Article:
PNF was initially called just "proprioceptive facilitation," a phrase coined by neuroscientist Dr Herman Kabat in the 1940s; "neuromuscular" was added in 1954 by physiotherapist Dorothy Voss. Kabat built upon the earlier work of Sir Charles Sherrington (specifically his discoveries of reciprocal inhibition, successive induction, and muscular inhibition), and he developed a system that helped polio patients stretch and strengthen their muscles. The original idea behind PNF was that contracting the stretched muscles caused them to relax, thereby permitting patients to reach longer muscle lengths and greater joint angles. The concepts of Kabat and Voss have since expanded to include a wide variety of methods, but it's worth mentioning that they only differ in name and the number, duration, and intensity of contractions per set. All static active stretches share the same basic premise: stretch, contract, relax, increase the stretch.
There is considerable debate in the literature regarding the exact mechanism underlying the improvements in range of motion following an isometric contraction. For a long time, the leading theory was that autogenic inhibition was responsible. Autogenic inhibition is also known as the Golgi tendon reflex and the inverse stretch reflex. The idea was that tension from the contracting muscle fibres would stimulate the Golgi tendon organs (small mechanoreceptors located near the border between the muscle belly and its tendinous attachments) to inhibit the muscle. However, Sharman, Cresswell, & Riek (2006) challenged this longstanding belief, claiming that the body of evidence does not support autogenic inhibition as a valid concept. I must state that many of the studies which presented evidence against autogenic inhibition suffered from significant methodological issues, such as comparing EMG activity of muscles at differing lengths (a known compounding variable in EMG studies).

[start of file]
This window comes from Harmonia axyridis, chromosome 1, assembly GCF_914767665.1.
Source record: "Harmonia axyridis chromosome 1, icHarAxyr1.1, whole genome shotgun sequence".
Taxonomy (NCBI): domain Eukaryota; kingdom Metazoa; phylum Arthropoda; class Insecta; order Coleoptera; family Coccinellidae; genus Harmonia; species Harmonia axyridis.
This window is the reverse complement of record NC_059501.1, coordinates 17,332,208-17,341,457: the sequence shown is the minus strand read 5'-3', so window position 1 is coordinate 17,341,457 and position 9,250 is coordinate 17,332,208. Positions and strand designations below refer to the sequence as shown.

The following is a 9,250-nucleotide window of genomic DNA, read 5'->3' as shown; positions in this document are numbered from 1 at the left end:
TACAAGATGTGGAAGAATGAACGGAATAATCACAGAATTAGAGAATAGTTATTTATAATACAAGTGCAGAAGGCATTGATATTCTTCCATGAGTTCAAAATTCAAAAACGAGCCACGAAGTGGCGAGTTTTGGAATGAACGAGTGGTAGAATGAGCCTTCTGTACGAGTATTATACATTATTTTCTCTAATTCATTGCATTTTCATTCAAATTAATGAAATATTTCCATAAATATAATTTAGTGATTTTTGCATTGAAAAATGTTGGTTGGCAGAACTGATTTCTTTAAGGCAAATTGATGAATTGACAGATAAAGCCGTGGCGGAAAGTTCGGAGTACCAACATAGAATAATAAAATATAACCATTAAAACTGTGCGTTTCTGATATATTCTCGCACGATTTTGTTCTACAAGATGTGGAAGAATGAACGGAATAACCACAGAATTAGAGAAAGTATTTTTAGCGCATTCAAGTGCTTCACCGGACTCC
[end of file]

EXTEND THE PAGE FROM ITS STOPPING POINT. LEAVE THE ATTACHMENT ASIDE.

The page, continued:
Chalmers (2004) looked at the role of the Golgi tendon organs and muscle spindles during PNF/isometric stretching. For many years, researchers believed that the GTOs would affect the magnitude of the stretch reflex within the muscle spindles. However, Chalmers found that the most likely explanation for the post-isometric reduction in stretch sensitivity was likely due to an improved ability to tolerate the stretch or alterations in the viscoelastic properties of the stretched muscle fibres. Ultimately, it will be a while before we can conclusively determine the exact mechanism underlying rapid improvements in ROM following PNF/isometric stretching. But whatever the reason why it works, the fact remains that it simultaneously builds flexibility and strength, and it should be a staple in everybody's flexibility training programme.
(By the way, in case you were wondering, the woman in the main image doing a suspended side oversplit is performing an antagonist static active stretch - the adductors, or inner thigh muscles, are contracting in a lengthened position to hold her steady.)
Sharman, S. J., Cresswell, A. G., & Riek, S. (2006) Proprioceptive Neuromuscular Facilitation Stretching: Mechanisms and Clinical Implications. Sports Medicine vol. 36, no. 11, pp. 929-939.
Chalmers, G. (2004) Re-Examination of the Possible Role of Golgi Tendon Organ and Muscle Spindle Reflexes in Proprioceptive Neuromuscular Facilitation Muscle Stretching. Sports Biomechanics vol. 3, no. 1, pp. 159-183.